This year Jewish Agency Treasurer Leon Dulzin presented the Assembly with a budget based on a realistic estimate of income rather than on the needs which the Agency would like to meet. Bernstein feels that, on the whole, this approach is more meaningful and ultimately more productive than that previously employed, under which the budget was always linked to needs rather than to estimates of actual income. He noted that although at first glance it might seem that from the fund-raising viewpoint the bigger figure would be more effective, in practice a big figure, never attainable in realistic terms, discouraged donors who felt: “My donation won’t make much difference anyway–the gap is so wide.” With a realistic income-linked budget, however, every contributor could be made to feel that his donation counted and was directly appreciated, he said. Bernstein said the current campaign was going well and promised to bring in the second-highest ever total of pledges, less only than the 1974-Yom Kippur War campaign when pledges totalled $675 million.
The UJA, he said, hoped to collect $300 million in cash this year, an even higher cash total than that realized during the post-Yom Kippur War year. Bernstein acknowledged that there had been some complaints by Assembly delegates on the budget and finance committee over the inadequate time given them before the Assembly opened to study the budget proposals and the inadequate explanatory material supplied with the figures. He said the Board of Governors, which convened more frequently and were more consistently involved in Agency work, had not experienced these difficulties, but admitted that other Assembly members might well have found themselves confused by the complexities of the budget.
In that connection he observed that the reconstituted Jewish Agency, now four years old, experienced its first communications problems, not all of which were finally ironed out. He noted that bookkeeping procedures in Israel were different from the U.S. He was sure, however, there was no deliberate attempt on the part of Agency officials to hide information or confuse Assembly members. The situation has improved significantly in recent years, Bernstein said, and he was sure it would continue to improve as the weight of the up-and-coming new generation American Jewish leadership made itself felt in top Agency policy-making forums. Bernstein predicted that the Agency would gradually be guided by the fund-raising bodies, which joined with it under the reconstitution, towards higher standards of efficiency and management. He noted that a prominent Harvard management consultant, now on sabbatical in Israel, had been commissioned to look into the Agency’s procedures. His commission was one direct result of the reconstitution and the influence of the UJA and United Israel Appeal in the Agency’s affairs; and there would, he was confident, be other similarly beneficial results in the future.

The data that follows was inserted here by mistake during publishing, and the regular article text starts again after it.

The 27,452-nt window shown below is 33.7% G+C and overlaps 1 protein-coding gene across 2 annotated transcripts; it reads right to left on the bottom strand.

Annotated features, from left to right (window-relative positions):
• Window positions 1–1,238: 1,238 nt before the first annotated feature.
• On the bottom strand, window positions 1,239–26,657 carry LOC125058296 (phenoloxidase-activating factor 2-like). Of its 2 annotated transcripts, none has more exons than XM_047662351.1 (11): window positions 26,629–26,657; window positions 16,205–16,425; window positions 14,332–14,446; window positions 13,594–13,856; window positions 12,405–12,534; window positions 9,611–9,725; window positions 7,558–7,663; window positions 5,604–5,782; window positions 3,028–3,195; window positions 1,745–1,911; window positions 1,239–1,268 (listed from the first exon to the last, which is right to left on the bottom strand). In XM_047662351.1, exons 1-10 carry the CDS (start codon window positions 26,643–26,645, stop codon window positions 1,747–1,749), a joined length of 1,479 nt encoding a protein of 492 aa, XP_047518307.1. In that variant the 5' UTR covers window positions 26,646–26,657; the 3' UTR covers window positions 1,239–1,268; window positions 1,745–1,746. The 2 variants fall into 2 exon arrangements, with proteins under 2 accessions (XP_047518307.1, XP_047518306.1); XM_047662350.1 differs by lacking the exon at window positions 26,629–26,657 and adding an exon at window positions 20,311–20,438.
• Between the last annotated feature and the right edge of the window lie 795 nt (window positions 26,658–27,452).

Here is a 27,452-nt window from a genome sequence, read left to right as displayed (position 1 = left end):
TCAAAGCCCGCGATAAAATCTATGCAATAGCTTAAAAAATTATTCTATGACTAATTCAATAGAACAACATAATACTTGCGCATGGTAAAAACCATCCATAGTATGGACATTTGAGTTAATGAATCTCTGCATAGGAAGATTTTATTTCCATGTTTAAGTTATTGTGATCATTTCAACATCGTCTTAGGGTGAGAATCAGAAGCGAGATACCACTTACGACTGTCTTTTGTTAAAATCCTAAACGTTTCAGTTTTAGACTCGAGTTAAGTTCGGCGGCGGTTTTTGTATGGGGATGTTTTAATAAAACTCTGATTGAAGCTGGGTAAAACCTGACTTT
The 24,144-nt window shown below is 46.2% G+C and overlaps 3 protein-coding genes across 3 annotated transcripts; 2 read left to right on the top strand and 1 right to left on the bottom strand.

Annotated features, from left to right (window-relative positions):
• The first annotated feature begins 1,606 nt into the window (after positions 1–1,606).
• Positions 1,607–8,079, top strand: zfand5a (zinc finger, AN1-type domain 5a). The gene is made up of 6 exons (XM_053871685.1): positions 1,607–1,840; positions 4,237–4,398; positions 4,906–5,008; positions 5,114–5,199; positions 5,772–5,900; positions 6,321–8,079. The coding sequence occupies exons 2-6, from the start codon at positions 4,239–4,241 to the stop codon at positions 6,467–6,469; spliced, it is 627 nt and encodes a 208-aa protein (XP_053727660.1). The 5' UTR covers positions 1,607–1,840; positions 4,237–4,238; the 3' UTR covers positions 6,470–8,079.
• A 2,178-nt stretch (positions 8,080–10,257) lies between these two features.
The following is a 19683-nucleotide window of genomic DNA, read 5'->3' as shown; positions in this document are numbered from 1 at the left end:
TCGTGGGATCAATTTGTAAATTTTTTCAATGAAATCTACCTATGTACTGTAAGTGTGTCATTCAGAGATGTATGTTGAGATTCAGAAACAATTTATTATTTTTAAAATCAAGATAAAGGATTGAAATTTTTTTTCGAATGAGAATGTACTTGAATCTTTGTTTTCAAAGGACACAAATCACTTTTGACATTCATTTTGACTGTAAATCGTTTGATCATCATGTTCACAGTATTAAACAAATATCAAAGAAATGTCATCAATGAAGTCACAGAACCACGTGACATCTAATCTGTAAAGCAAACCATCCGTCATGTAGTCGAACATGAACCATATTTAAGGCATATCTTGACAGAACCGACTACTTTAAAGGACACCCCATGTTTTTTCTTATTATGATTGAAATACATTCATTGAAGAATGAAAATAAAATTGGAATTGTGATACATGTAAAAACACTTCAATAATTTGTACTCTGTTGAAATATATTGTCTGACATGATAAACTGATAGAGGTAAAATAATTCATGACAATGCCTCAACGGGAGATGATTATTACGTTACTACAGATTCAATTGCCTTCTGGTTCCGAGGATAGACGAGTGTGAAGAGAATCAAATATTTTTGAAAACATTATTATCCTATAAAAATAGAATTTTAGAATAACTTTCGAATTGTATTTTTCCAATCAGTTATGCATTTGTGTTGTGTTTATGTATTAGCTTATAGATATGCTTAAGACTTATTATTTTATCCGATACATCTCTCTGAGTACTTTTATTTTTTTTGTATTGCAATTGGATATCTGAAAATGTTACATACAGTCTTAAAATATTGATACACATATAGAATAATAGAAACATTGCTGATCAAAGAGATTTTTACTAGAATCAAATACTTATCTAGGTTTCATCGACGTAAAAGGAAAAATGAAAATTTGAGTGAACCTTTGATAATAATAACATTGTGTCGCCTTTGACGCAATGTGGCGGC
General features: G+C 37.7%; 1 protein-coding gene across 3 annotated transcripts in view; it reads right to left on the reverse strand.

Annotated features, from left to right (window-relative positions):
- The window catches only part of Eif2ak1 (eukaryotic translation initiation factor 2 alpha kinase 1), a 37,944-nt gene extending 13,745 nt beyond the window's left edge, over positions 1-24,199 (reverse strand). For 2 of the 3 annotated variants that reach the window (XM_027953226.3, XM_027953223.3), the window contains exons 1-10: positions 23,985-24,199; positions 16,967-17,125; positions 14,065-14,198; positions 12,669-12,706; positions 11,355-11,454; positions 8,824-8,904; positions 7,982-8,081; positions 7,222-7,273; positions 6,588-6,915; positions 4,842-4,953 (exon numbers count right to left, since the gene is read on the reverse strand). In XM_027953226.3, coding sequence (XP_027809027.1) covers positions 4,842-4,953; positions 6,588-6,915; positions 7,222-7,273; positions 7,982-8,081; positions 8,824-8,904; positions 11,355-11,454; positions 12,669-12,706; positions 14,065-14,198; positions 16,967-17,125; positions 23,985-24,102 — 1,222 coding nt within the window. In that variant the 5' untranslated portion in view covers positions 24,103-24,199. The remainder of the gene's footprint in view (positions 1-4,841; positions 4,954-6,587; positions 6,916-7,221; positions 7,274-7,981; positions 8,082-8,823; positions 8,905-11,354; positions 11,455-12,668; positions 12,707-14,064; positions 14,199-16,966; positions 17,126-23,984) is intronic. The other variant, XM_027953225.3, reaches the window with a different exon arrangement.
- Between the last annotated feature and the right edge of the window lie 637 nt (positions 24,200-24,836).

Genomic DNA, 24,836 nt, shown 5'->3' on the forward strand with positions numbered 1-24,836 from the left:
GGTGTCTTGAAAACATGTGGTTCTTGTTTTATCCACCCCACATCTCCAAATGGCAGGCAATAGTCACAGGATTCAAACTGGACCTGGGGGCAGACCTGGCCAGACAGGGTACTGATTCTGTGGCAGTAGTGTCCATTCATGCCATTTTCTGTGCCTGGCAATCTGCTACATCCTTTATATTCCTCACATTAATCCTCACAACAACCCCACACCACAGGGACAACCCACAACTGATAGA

Asked if the Israel-U.S. tension that followed the March “shuttle” failure of Secretary of State Henry A. Kissinger had discouraged American Jews in their support for Israel, Bernstein said he had found the very reverse was the case. American Jews have become in past months as steadfast–or, if possible, more steadfast–than even the government of Israel in their determination not to bow to Washington’s pressure, he declared, Kissinger’s blaming Israel for the March failure seemed to harden American Jewish attitudes, Bernstein said. When Premier Yitzhak Rabin, on his recent Washington visit, vowed that Israel would not accept now what it had rejected in March, he was treated to a round of prolonged and rousing applause by Jewish leaders, Bernstein recalled.